Crapo wont support any process to remove Trump
Hagadone News Network | January 8, 2021 9:20 AM
Sen. Mike Crapo, R-Idaho, said Thursday afternoon it is unlikely he would support the removal of President Donald Trump after a Wednesday protest among Trump supporters in Washington, D.C., de-evolved into a violent riot, leaving the nation shaken and at least one protester dead.
“The country is too divided now,” Crapo said Thursday, “and invoking the 25th Amendment with less than two weeks left in this administration would only make matters worse.”
Crapo’s comments come as pressure mounts on Vice President Mike Pence and members of Trump’s own cabinet to consider whether or not to invoke the 25th Amendment of the Constitution, which empowers the Vice President and the majority of the cabinet to remove a sitting President if they deem the President is unable to discharge the duties of the office.
Speaker Nancy Pelosi said Thursday that House Democrats are considering articles of impeachment should Pence and the cabinet fail to remove Trump.
Wednesday’s bloodshed came after, in a morning speech to his supporters, the President stoked a crowd attending Washington’s Stop The Steal rally, the largest in a network of similar rallies held around the country, including in Coeur d’Alene.
“Our country has had enough,” Trump told the crowd. “We will not take it anymore and that’s what this is all about. To use a favorite term that all of you people really came up with, we will stop the steal.”
Later in the one-hour-and-13-minute speech, Trump reiterated his claims that the general election was rigged, and that he — not President-Elect Joe Biden — won the election, claims thrown out in 61 out of 62 courtrooms over the past two months in which Trump loyalists have filed lawsuits contesting the election in one form or another.
“Now it is up to Congress to confront this egregious assault on our democracy,” Trump urged. “After this, we’re going to walk down, and I’ll be there with you. We’re going to walk down. We’re going to walk down anyone you want, but I think right here. We’re going walk down to the Capitol, and we’re going to cheer on our brave senators, and congressmen and women. We’re probably not going to be cheering so much for some of them because you’ll never take back our country with weakness. You have to show strength, and you have to be strong.”
Rallygoers followed Trump’s instructions, marching down to the Capitol building while Congress was going through the usually-ceremonial formality of receiving and counting the electoral votes to declare a winner. But those proceedings were interrupted as protesters turned into rioters, breaking through police barricades, doors and windows in a daylong occupation of the Capitol.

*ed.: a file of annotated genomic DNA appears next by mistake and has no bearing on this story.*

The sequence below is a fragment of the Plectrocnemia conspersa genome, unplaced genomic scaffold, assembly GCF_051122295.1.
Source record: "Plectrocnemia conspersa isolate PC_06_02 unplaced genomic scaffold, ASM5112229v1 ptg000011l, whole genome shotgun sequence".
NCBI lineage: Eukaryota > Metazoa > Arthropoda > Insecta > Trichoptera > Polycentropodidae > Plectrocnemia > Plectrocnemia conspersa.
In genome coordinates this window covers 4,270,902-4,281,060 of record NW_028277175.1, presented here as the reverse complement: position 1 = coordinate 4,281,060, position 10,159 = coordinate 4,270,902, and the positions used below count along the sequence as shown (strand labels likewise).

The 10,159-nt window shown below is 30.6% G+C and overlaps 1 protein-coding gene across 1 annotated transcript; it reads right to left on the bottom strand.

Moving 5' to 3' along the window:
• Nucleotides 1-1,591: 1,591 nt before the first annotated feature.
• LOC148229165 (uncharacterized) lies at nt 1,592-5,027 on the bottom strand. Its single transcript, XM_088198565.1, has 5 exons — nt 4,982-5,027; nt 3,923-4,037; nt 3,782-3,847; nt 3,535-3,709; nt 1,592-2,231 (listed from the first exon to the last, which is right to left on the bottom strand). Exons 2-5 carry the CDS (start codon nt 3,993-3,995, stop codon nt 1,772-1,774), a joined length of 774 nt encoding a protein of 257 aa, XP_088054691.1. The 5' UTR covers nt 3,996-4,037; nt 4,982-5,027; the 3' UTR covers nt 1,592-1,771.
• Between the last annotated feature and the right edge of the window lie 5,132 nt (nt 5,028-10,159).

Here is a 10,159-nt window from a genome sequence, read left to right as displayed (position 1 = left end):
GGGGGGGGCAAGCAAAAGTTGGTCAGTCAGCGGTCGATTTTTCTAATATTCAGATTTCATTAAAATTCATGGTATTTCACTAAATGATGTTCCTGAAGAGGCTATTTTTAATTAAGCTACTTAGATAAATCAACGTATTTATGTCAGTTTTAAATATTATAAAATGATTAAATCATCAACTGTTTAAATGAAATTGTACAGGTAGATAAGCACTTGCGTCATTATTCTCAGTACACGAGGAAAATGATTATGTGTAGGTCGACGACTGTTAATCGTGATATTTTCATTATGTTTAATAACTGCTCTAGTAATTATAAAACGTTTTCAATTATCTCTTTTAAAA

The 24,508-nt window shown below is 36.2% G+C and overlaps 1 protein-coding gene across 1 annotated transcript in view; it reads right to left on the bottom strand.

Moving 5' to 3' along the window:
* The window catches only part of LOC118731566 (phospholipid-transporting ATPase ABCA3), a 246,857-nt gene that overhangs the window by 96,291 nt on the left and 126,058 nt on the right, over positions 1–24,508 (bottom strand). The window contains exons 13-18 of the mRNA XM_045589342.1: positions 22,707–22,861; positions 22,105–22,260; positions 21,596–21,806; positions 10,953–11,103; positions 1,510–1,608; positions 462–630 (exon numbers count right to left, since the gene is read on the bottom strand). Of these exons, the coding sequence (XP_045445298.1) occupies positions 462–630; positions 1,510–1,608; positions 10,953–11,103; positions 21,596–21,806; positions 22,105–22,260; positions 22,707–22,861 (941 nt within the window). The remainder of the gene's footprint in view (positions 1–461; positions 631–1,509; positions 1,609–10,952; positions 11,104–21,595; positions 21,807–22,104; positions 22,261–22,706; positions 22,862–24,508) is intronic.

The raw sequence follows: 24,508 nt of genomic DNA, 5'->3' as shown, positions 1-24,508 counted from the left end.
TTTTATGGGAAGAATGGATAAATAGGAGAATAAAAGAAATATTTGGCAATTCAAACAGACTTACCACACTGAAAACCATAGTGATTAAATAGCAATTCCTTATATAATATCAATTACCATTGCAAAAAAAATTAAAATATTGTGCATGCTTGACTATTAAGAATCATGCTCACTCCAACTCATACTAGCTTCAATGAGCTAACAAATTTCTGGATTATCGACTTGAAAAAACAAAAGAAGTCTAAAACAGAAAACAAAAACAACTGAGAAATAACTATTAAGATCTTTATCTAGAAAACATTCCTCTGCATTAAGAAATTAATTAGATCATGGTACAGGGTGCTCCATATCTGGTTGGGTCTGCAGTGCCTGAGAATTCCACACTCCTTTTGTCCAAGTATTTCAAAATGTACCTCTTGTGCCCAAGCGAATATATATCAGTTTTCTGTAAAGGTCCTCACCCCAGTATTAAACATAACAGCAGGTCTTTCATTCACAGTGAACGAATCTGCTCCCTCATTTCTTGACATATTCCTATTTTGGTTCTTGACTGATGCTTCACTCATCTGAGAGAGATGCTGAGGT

A Trump supporter — Ashli Babbitt, an Air Force veteran who reportedly was wearing a Trump flag as a cape during the incident — was shot in the neck as she rushed the House chamber. She was transported to a nearby hospital, where she was later pronounced dead.
Later in the day, President Trump called for peace in a video he posted on Twitter, a video where he again reiterated his claims the election was stolen. Trump’s remarks throughout the day sparked outrage across the country as the insurrection unfolded on live television. Meanwhile, Capitol and Metro police, along with support from the National Guard, eventually re-claimed the Capitol from its first attack since 1814, when British troops set fire to the building during the War of 1812.
Over 206 years later, Crapo’s staff said the best course of action was to let tensions settle in the President’s final 13 days of office, whether or not impeachment or invoking the 25th Amendment would ever come to fruition.
“Our position with impeachment is, it’s not likely to garner the support it would need, like the last time the President was impeached,” Lindsay Nothern, Crapo’s communications director, told the Coeur d’Alene Press. “This time, it’s the same deal: I don’t know if it would get enough votes.”
Three other supporters of the President died over the course of the day at the Washington, D.C., riot from medical emergencies, though no details have been released regarding those circumstances. Fourteen police officers were injured in the attack, according to Police Chief Robert Contee.
Crapo added that he looks forward to the coming session, flavoring his statement with notes of bipartisanship.
“When the 117th Congress reconvenes after the Inauguration, I will do as I always have," he said. "I will reach across the aisle to find solutions to the most pressing problems, and I will maintain my commitment to the conservative principles of limited government, protection of the private sector, free market policies and protecting personal freedoms under the Constitution.”